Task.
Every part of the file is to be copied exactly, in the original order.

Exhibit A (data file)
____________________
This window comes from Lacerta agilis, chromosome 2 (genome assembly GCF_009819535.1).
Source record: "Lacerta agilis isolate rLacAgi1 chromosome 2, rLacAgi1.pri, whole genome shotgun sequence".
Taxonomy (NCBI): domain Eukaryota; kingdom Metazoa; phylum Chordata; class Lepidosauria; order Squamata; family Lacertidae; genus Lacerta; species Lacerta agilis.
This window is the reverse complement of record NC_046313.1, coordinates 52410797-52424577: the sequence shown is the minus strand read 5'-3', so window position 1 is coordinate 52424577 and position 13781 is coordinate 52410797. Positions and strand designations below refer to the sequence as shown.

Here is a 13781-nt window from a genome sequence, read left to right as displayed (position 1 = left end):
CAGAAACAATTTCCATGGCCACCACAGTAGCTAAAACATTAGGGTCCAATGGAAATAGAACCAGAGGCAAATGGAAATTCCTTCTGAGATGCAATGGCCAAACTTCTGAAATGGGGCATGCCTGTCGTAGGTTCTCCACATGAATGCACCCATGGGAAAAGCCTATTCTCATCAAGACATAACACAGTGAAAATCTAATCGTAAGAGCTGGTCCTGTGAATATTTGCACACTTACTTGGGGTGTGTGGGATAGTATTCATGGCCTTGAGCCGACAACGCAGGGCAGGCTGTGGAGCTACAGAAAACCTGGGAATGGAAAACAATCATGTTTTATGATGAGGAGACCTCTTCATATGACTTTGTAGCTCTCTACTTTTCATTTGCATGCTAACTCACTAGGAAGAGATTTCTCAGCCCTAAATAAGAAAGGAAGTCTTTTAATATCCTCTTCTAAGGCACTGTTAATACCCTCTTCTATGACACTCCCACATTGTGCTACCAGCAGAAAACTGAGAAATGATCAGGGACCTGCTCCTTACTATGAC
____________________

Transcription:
This window comes from Lacerta agilis, chromosome 2 (genome assembly GCF_009819535.1).
Source record: "Lacerta agilis isolate rLacAgi1 chromosome 2, rLacAgi1.pri, whole genome shotgun sequence".
Taxonomy (NCBI): domain Eukaryota; kingdom Metazoa; phylum Chordata; class Lepidosauria; order Squamata; family Lacertidae; genus Lacerta; species Lacerta agilis.
This window is the reverse complement of record NC_046313.1, coordinates 52410797-52424577: the sequence shown is the minus strand read 5'-3', so window position 1 is coordinate 52424577 and position 13781 is coordinate 52410797. Positions and strand designations below refer to the sequence as shown.

Here is a 13781-nt window from a genome sequence, read left to right as displayed (position 1 = left end):
CAGAAACAATTTCCATGGCCACCACAGTAGCTAAAACATTAGGGTCCAATGGAAATAGAACCAGAGGCAAATGGAAATTCCTTCTGAGATGCAATGGCCAAACTTCTGAAATGGGGCATGCCTGTCGTAGGTTCTCCACATGAATGCACCCATGGGAAAAGCCTATTCTCATCAAGACATAACACAGTGAAAATCTAATCGTAAGAGCTGGTCCTGTGAATATTTGCACACTTACTTGGGGTGTGTGGGATAGTATTCATGGCCTTGAGCCGACAACGCAGGGCAGGCTGTGGAGCTACAGAAAACCTGGGAATGGAAAACAATCATGTTTTATGATGAGGAGACCTCTTCATATGACTTTGTAGCTCTCTACTTTTCATTTGCATGCTAACTCACTAGGAAGAGATTTCTCAGCCCTAAATAAGAAAGGAAGTCTTTTAATATCCTCTTCTAAGGCACTGTTAATACCCTCTTCTATGACACTCCCACATTGTGCTACCAGCAGAAAACTGAGAAATGATCAGGGACCTGCTCCTTACTATGAC